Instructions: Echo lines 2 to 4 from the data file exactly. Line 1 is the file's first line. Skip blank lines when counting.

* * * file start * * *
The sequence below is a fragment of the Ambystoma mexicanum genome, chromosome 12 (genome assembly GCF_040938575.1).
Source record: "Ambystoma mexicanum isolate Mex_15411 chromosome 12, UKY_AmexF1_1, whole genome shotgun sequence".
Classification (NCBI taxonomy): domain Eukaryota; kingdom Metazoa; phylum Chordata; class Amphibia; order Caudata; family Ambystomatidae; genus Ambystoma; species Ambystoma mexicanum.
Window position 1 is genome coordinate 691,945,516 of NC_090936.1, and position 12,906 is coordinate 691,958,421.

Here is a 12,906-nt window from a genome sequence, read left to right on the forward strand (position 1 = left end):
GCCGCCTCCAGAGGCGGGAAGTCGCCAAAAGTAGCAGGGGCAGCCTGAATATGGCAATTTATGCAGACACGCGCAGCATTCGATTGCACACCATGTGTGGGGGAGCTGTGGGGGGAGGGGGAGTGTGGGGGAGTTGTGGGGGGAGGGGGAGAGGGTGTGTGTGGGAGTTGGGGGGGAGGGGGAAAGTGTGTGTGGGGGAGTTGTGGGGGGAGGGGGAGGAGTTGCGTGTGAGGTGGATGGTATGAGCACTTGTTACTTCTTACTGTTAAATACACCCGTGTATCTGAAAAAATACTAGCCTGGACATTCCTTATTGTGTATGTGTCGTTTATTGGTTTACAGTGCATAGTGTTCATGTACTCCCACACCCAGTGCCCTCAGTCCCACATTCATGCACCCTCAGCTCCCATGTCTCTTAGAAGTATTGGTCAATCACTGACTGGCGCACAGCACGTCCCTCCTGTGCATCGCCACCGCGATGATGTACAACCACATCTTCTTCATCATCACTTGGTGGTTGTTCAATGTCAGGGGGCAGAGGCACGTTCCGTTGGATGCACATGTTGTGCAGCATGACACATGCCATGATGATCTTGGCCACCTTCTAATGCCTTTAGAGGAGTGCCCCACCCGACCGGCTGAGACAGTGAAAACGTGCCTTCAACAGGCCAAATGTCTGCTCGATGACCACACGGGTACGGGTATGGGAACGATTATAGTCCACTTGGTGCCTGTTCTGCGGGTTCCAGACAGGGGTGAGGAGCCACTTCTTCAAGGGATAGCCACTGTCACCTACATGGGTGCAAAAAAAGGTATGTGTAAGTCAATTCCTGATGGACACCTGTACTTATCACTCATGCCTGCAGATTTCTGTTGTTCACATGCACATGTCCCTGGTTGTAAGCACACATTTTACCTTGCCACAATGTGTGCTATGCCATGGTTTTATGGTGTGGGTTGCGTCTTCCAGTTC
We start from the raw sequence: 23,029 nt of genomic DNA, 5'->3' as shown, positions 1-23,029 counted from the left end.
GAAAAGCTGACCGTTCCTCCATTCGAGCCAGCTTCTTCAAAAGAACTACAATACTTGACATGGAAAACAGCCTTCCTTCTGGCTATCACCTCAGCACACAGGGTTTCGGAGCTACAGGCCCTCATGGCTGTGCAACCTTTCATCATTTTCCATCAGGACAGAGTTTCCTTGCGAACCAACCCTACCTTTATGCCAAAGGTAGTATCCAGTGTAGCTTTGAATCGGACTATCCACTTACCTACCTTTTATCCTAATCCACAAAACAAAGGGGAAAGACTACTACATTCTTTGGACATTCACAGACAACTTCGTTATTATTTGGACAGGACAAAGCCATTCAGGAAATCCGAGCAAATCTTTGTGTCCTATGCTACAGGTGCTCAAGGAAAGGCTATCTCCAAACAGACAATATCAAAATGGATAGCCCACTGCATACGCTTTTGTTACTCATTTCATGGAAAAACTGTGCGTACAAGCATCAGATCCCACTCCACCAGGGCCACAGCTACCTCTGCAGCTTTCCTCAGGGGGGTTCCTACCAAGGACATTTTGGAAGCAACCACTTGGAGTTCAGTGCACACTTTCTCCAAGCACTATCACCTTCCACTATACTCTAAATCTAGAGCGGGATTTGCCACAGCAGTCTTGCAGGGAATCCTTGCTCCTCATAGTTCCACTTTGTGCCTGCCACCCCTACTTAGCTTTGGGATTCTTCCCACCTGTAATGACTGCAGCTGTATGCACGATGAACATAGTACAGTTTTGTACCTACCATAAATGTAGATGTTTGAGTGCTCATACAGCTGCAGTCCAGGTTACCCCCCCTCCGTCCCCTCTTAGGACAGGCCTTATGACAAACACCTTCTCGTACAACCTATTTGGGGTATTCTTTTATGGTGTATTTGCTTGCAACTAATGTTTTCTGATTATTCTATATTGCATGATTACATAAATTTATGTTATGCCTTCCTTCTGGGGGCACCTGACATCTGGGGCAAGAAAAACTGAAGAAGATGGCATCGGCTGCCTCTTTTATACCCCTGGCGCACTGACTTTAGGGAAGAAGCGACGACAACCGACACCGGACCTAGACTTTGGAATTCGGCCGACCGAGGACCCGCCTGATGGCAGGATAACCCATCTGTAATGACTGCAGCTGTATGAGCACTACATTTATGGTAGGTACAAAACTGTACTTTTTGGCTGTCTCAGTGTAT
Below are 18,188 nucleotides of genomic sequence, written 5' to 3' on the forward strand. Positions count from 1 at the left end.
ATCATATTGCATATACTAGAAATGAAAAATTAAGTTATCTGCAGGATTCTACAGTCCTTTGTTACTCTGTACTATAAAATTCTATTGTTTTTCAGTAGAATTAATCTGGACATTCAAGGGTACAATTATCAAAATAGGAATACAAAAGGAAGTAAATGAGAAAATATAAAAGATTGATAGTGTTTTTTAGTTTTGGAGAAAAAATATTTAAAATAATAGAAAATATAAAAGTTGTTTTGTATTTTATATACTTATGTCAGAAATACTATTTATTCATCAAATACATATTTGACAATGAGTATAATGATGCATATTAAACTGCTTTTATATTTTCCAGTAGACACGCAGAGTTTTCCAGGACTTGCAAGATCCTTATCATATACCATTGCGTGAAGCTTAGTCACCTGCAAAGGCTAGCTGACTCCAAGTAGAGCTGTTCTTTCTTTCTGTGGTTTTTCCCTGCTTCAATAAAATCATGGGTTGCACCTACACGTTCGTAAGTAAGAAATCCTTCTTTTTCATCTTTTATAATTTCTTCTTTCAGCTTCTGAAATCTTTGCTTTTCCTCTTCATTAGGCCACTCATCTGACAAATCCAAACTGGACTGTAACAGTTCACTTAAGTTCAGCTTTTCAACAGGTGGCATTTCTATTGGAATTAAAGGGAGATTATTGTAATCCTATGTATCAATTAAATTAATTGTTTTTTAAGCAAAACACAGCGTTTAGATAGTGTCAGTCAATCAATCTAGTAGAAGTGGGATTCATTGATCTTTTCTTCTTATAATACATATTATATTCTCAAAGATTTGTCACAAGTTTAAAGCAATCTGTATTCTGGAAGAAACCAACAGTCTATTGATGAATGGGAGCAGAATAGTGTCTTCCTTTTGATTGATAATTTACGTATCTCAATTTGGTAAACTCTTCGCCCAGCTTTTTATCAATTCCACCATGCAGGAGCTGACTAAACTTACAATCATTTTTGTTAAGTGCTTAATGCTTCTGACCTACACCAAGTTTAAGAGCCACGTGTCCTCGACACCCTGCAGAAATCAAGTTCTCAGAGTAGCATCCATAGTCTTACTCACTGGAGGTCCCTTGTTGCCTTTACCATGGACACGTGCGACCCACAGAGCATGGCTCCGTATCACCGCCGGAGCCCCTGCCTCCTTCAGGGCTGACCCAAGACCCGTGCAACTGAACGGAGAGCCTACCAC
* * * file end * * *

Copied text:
Source record: "Ambystoma mexicanum isolate Mex_15411 chromosome 12, UKY_AmexF1_1, whole genome shotgun sequence".
Classification (NCBI taxonomy): domain Eukaryota; kingdom Metazoa; phylum Chordata; class Amphibia; order Caudata; family Ambystomatidae; genus Ambystoma; species Ambystoma mexicanum.
Window position 1 is genome coordinate 691,945,516 of NC_090936.1, and position 12,906 is coordinate 691,958,421.